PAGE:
We change systems through scaling. Who is already doing the work of systems change rather than merely talking about it? We must increase efforts to scale up and scale out that work and support their expansion. By collaborating with these players rather than going it alone, we can have greater influence and a more profound effect. We must continue to view philanthropy as a web of interdependent players, praising and working with those who are successful in their work. In 2020, Rockefeller Philanthropy Advisors published the relevant guide Seeing, Facilitating, And Assessing Systems Change. Since its publication, it has served as a vital source of information on designing and measuring for effecting deep systems change.

We change systems by focusing on power structures, shifting power dynamics and ensuring that affected communities and those closest to the work gain more power in a new and different system. It’s no secret we live in a world historically dominated by the rulemaking of often socially-privileged white men. As one interviewee noted, “…some funders have rigid and heavily top-down structures while simultaneously holding a disproportionately significant amount of money and power. Individuals in these spaces often make sole decisions on the allocation of immense funds with little understanding of or connection to grassroots movements, indigenous communities or other local communities that have the most innovative and essential solutions to our global crises. These top-down actions then perpetuate systems of oppression rather than address the root causes of injustice.”

In essence, philanthropy, as a sector, must acknowledge the historical (and often problematic) sources of its wealth and the inequities that continue to flow from that genesis. To create effective system change, then, it should come as no surprise we must deconstruct that power structure and create new power hierarchies around wealth, race, gender and other categories that can divide us as humans. This idea aligns with a shift to participatory grantmaking where members of a vulnerable or affected community are directly involved in making decisions that affect them. Instead of talking about a solution, we must involve these communities at the table for action.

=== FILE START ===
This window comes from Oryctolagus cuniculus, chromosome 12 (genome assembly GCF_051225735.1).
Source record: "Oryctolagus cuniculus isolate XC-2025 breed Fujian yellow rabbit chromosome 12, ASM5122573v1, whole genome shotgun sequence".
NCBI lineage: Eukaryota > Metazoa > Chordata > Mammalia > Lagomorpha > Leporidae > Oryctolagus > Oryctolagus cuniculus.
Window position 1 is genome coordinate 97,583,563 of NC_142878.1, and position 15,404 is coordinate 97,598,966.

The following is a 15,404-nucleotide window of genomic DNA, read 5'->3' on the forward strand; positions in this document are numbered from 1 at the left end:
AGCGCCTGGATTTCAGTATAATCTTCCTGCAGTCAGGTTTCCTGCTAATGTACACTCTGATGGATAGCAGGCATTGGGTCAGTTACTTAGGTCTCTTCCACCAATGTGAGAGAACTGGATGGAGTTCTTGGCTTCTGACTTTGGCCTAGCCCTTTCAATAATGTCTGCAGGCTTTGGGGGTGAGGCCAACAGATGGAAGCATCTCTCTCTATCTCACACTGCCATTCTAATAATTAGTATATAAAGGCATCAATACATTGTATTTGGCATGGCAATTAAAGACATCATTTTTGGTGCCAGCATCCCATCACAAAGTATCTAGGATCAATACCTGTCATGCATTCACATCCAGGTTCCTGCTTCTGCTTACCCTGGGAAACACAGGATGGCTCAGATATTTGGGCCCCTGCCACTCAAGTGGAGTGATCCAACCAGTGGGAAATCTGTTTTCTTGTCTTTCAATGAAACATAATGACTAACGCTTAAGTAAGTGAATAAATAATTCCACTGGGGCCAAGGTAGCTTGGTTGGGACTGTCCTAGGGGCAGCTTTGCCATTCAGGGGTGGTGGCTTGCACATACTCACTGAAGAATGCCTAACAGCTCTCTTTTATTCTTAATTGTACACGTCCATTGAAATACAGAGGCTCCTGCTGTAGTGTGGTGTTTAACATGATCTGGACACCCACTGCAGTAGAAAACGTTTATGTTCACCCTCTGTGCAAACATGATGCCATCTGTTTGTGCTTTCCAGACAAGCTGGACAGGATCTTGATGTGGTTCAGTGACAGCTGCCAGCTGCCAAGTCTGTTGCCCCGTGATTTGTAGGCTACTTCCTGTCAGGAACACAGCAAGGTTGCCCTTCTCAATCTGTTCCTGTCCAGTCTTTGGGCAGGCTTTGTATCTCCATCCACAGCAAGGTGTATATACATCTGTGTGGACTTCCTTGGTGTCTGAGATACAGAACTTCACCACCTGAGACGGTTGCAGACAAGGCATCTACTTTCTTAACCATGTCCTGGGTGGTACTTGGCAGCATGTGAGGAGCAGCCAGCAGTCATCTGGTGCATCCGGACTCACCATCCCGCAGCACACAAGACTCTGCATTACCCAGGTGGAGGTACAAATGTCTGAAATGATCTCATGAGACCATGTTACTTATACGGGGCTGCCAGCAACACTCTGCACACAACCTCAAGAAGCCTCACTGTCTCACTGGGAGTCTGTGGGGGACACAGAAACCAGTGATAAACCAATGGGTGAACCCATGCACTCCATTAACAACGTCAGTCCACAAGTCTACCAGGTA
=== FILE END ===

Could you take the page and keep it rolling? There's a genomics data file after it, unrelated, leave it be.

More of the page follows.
We change systems by changing ourselves and our relationships. Introspection is just as important in creating system change as is the need to look outside our organizations. If we ourselves have not changed our power structures and our hierarchies, how do we expect the larger system to transform? If we abide by policies in our own organizations that even subtly discriminate against the less powerful, how will we create meaningful change in the work of others? We must bring anti-racist models of power and decision-making to the forefront of not only other organizations but, more importantly, our own. To learn more about how philanthropic leaders can advance systems change, please view our resource Facilitating Equitable Systems Change: A Guide to Help Foundation Board Members and Executive Leadership Lead the Way 

In reviewing these recommendations, one thing becomes clear: We have the “recipe” to create systems change. We have the talented “chefs” required to execute it. It’s time we galvanize the courage to pick up our heavy utensils and get to work.  

Back to News

Related Links